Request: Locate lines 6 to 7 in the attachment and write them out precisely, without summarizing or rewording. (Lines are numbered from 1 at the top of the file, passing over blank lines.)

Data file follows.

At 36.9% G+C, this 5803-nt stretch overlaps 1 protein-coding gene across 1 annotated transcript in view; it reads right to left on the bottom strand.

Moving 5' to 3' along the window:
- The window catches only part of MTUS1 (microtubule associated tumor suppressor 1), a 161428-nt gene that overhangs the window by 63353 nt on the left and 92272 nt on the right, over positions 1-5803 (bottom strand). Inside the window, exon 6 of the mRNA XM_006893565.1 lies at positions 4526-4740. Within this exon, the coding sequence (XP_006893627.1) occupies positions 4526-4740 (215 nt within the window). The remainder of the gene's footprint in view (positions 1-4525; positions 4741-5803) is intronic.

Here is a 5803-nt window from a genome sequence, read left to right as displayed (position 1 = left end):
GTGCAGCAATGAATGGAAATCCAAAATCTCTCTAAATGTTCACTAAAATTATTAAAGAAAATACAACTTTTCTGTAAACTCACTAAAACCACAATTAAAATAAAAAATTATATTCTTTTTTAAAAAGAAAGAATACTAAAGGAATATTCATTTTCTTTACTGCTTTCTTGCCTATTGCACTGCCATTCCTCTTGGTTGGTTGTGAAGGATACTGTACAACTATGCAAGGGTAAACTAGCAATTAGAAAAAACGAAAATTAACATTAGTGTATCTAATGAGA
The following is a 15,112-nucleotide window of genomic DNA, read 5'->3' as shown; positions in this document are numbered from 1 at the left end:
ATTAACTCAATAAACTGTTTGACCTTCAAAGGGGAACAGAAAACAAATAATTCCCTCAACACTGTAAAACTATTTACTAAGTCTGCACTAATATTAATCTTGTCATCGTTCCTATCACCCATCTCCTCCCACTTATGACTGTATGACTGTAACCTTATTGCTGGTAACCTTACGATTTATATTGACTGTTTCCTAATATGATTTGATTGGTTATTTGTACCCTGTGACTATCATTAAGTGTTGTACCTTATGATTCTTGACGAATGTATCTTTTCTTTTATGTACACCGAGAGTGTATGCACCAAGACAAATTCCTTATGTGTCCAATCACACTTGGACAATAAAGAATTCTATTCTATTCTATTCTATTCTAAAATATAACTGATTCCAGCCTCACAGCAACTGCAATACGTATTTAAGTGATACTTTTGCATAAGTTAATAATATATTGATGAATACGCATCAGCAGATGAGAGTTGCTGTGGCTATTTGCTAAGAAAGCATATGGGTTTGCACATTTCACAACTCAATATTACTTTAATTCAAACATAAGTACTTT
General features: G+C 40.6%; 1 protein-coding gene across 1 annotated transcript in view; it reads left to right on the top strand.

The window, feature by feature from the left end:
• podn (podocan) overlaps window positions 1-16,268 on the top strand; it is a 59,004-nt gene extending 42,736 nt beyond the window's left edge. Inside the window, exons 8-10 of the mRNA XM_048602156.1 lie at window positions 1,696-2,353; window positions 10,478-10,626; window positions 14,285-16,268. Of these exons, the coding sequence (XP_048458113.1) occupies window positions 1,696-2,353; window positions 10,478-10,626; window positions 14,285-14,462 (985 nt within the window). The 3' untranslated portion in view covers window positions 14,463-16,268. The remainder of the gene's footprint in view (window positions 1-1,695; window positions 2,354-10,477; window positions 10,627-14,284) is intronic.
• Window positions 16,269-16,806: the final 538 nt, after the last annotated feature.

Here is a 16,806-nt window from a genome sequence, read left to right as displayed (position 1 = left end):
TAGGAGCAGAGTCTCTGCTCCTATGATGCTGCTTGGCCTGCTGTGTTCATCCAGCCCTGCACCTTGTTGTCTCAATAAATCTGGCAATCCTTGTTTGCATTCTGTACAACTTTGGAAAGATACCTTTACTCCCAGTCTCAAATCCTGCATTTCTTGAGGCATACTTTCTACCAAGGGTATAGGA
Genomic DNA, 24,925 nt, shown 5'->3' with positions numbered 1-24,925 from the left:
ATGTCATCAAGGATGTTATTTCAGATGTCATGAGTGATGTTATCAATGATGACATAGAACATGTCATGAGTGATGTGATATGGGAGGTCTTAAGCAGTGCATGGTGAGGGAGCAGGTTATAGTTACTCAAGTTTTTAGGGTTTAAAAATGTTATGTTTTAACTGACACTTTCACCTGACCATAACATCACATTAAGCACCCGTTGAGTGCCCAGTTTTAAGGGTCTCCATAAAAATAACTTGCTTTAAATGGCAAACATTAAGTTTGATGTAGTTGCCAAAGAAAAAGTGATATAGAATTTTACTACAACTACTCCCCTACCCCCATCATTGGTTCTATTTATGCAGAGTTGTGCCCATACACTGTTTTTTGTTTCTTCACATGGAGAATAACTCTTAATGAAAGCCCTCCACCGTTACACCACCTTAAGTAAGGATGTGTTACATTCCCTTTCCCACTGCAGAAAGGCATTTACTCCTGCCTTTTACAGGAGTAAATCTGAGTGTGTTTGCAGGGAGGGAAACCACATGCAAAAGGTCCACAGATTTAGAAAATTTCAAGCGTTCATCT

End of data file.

The following is a 15,112-nucleotide window of genomic DNA, read 5'->3' as shown; positions in this document are numbered from 1 at the left end:
ATTAACTCAATAAACTGTTTGACCTTCAAAGGGGAACAGAAAACAAATAATTCCCTCAACACTGTAAAACTATTTACTAAGTCTGCACTAATATTAATCTTGTCATCGTTCCTATCACCCATCTCCTCCCACTTATGACTGTATGACTGTAACCTTATTGCTGGTAACCTTACGATTTATATTGACTGTTTCCTAATATGATTTGATTGGTTATTTGTACCCTGTGACTATCATTAAGTGTTGTACCTTATGATTCTTGACGAATGTATCTTTTCTTTTATGTACACCGAGAGTGTATGCACCAAGACAAATTCCTTATGTGTCCAATCACACTTGGACAATAAAGAATTCTATTCTATTCTATTCTATTCTAAAATATAACTGATTCCAGCCTCACAGCAACTGCAATACGTATTTAAGTGATACTTTTGCATAAGTTAATAATATATTGATGAATACGCATCAGCAGATGAGAGTTGCTGTGGCTATTTGCTAAGAAAGCATATGGGTTTGCACATTTCACAACTCAATATTACTTTAATTCAAACATAAGTACTTT